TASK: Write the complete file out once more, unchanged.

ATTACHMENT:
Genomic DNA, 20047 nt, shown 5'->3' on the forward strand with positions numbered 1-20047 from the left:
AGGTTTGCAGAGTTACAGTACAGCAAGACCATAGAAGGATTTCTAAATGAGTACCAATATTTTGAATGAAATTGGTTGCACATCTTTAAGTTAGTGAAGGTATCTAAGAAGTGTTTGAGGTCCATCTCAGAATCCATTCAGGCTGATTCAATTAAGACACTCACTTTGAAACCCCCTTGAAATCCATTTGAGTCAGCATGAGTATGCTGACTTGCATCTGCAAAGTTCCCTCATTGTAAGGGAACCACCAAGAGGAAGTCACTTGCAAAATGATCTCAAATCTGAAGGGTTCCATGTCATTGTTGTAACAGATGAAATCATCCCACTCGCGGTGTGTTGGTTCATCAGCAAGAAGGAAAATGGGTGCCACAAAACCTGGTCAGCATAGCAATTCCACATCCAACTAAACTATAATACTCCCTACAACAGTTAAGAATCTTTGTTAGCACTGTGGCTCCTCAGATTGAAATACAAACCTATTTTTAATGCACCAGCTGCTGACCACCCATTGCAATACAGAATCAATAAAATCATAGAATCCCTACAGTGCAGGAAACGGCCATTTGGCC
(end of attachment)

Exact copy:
Genomic DNA, 20047 nt, shown 5'->3' on the forward strand with positions numbered 1-20047 from the left:
AGGTTTGCAGAGTTACAGTACAGCAAGACCATAGAAGGATTTCTAAATGAGTACCAATATTTTGAATGAAATTGGTTGCACATCTTTAAGTTAGTGAAGGTATCTAAGAAGTGTTTGAGGTCCATCTCAGAATCCATTCAGGCTGATTCAATTAAGACACTCACTTTGAAACCCCCTTGAAATCCATTTGAGTCAGCATGAGTATGCTGACTTGCATCTGCAAAGTTCCCTCATTGTAAGGGAACCACCAAGAGGAAGTCACTTGCAAAATGATCTCAAATCTGAAGGGTTCCATGTCATTGTTGTAACAGATGAAATCATCCCACTCGCGGTGTGTTGGTTCATCAGCAAGAAGGAAAATGGGTGCCACAAAACCTGGTCAGCATAGCAATTCCACATCCAACTAAACTATAATACTCCCTACAACAGTTAAGAATCTTTGTTAGCACTGTGGCTCCTCAGATTGAAATACAAACCTATTTTTAATGCACCAGCTGCTGACCACCCATTGCAATACAGAATCAATAAAATCATAGAATCCCTACAGTGCAGGAAACGGCCATTTGGCC